# Fast linearized Bregman method for compressed sensing.

1. IntroductionThe idea of compressed sensing (CS) [1-5] goes against conventional wisdoms in data acquisition. CS asserts that one can recover signal which is sparse or compressible on certain basis from fewer non-adaptive, linear measurement than the traditional Nyquist method does, thus CS has the superiority in reducing computational and transmission cost, and has become an attractive method for signal processing. Since the development of the paradigm of CS, the basis pursuit (BP) problem [6] has become a topic of great interest.

In CS, let x [member of] [[??].sup.N] be a vector signal, and it can be represented with an orthogonal basis [PSI] = {[[phi].sub.i]|i = 1,2, ..., N}; that is,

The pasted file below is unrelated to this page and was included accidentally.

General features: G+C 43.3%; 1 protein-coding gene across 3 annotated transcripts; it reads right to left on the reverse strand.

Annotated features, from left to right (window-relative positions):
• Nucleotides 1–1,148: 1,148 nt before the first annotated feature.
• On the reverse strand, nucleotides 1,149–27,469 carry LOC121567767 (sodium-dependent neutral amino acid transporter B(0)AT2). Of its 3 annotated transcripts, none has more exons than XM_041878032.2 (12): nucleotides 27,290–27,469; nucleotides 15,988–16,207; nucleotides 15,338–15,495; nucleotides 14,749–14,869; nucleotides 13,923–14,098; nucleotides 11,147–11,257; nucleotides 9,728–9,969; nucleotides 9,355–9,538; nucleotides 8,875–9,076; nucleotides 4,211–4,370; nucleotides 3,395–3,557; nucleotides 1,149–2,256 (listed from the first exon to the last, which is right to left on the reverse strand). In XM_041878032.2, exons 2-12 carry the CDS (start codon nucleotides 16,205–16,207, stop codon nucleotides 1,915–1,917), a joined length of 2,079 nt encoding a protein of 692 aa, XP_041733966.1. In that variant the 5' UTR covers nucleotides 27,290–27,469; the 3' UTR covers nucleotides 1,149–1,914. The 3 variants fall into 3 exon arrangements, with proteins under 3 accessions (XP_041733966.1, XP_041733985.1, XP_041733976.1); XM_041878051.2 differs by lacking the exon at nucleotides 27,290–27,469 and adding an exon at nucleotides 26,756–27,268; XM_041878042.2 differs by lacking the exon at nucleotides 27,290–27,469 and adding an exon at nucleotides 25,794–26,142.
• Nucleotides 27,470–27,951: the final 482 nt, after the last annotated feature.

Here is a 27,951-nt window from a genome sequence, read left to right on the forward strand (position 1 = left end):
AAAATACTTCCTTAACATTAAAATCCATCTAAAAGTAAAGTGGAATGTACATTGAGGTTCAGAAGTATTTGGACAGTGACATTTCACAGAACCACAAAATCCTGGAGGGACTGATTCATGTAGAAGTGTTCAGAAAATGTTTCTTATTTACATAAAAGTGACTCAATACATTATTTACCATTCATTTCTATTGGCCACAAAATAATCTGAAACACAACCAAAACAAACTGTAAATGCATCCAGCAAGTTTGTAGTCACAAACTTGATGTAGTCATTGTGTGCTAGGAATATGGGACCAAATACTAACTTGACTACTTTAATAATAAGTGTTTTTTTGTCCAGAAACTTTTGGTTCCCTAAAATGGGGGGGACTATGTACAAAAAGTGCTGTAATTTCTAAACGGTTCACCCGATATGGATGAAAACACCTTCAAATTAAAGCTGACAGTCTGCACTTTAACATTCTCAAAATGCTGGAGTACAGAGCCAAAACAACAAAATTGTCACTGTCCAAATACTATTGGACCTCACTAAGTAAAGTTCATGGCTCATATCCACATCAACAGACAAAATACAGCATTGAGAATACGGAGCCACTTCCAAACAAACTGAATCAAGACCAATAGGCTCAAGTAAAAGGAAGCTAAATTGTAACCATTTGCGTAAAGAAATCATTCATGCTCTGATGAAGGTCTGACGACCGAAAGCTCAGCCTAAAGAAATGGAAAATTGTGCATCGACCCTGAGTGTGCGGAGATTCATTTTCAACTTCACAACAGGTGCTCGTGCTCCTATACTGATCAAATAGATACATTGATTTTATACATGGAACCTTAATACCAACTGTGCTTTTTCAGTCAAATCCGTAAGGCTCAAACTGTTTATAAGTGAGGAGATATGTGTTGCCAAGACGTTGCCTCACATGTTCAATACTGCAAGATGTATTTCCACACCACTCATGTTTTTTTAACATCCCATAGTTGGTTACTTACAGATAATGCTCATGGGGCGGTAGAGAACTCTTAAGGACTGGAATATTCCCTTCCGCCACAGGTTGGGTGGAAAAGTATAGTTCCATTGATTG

x = [N.summation over (i=l)][[theta].sub.i][[phi].sub.i] = [PSI][THETA] (1)

where [[theta].sub.i] = <x, [[phi].sub.i]) denotes the sparse coefficients. The signal x has a K-sparse representation if [[parallel][THETA][parallel].sub.0] = K (where [[parallel][THETA][parallel].sub.0] denotes the number of nonzero entries of [THETA], and K [??] N), and x is a compressible signal if many coefficients in the vector [theta] are small and can be neglected without seriously degrading the signal.

We measure [THETA] directly in order to overcome the problem of that we must know the formation of [PSI], and we can use a matrix A [member of] [[??].sup.MxN] with M < N which incoherent with the sparse basis, and get:

y = A[THETA] (2)

where y [member of] [[??].sup.M] is the measurement, A is the measurement matrix. In this paper, the random Gaussian matrix is chosen as the measurement matrix A.

The aim of a BP problem is to find a sparse vector [THETA] [member of] [[??].sup.N] by solving the constrained minimization problem as follows.

[MATHEMATICAL EXPRESSION NOT REPRODUCIBLE IN ASCII] (3)

and then, the signal x can be reconstructed through the orthogonal basis [PSI] by the equation (1).